7. MrE says:

    Is there a way to calculate the greatest steepness or effective order, given a certain precision? Let’s I am working with single precision floats, then possibly a 40th order is my effective limit while 60th order given double precision. Essentially, I would like to determine the maximum effective order. How close can you get to the brick wall?

  8. Dennis says:

    How do you calculate the angles for other Q values?

    For example with Q=1 as apposed to .707, the angle will be 60°. How do you calculate the start angle for the poles here?

    • Nigel Redmon says:

      For Butterworth, the definition is clear (maximally flat passband), for arbitrary Q, I don’t know offhand, don’t want to guess, don’t have time to do some calculations to check. Obviously, the poles rotate towards the jw axis in the s-plane (and towards the unit circle in the z-plane), as you note, but I don’t know the motion of the other poles exactly.

  9. bart says:

    Very nice article, it gives me deeper understanding!

    Hope this will help people to find their biquads:

    In MATLAB or octave(FREE), you can convert a “direct form” (higher order) quite easily to biquad using tf2sos()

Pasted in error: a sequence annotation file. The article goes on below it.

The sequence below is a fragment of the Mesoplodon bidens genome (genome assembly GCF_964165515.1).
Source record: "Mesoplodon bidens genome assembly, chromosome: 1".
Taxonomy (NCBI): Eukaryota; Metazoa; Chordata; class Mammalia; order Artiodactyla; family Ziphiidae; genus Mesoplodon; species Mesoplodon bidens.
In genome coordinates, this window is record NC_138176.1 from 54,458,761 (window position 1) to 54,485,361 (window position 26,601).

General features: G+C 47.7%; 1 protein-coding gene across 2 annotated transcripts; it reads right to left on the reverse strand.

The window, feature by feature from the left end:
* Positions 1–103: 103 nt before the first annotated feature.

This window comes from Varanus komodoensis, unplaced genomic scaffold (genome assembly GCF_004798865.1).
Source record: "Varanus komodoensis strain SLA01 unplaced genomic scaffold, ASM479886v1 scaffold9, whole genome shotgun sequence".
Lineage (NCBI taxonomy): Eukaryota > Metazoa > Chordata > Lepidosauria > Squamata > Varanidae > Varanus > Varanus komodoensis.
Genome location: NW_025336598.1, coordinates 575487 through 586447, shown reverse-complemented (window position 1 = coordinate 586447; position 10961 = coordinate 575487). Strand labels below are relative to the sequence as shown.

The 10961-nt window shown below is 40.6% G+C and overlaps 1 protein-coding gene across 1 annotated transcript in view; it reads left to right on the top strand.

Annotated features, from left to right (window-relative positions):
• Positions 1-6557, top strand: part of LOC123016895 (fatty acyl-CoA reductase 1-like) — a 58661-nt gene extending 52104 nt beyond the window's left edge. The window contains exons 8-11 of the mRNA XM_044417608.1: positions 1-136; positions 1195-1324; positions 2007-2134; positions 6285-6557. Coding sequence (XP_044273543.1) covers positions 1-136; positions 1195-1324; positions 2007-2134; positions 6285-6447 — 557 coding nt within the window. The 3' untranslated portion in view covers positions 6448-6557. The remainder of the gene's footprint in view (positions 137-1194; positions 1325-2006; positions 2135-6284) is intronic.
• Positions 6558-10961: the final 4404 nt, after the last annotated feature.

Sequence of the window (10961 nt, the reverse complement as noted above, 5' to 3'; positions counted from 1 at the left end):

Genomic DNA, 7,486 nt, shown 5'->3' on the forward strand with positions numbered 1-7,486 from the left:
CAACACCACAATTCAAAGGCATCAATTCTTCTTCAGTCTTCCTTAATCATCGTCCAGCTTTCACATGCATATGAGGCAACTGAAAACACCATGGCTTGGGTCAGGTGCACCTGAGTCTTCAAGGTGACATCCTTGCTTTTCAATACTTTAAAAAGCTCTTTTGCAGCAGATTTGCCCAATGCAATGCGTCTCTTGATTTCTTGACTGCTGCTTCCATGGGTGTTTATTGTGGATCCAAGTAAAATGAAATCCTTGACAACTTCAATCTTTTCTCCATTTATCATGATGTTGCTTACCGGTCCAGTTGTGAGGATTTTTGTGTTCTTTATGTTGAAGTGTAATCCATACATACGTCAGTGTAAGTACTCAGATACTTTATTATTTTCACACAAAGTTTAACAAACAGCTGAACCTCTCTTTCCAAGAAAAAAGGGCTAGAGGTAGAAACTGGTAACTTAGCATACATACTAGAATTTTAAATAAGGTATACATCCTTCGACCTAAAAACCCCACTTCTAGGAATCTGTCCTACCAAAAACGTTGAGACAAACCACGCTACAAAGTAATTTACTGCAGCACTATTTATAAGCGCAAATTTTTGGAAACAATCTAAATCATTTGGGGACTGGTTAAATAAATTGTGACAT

Convert digital filter transfer function data to second-order sections form

    For example
    design your filter e.g.

    pkg load signal
    fs =48000
    ze = roots(cze)
    po = roots(cpo)

    yields this filter:

    cze = 0.093981 0.375923 0.563885 0.375923 0.093981
    cpo = 1.0000e+00 -3.6776e-16 4.8603e-01 -5.1255e-17 1.7665e-02
    0.09398 z^4 + 0.3759 z^3 + 0.5639 z^2 + 0.3759 z + 0.09398
    y1: ———————————————————-
    z^4 – 3.678e-16 z^3 + 0.486 z^2 – 5.126e-17 z + 0.01766

    and here it comes…:
    will generate your biquads:
    9.3981e-02 1.8796e-01 9.3981e-02 1.0000e+00 -5.5511e-17 3.9566e-02
    1.0000e+00 2.0000e+00 1.0000e+00 1.0000e+00 -2.7756e-16 4.4646e-01

  10. Sad says:

    How do you calculate the Q values for cascading Butterworth HP filters with each other?
    I implemented something for cascading LP filters and I get the correct results but it does not work with HP filters so the Q values cannot be the same.

    • Nigel Redmon says: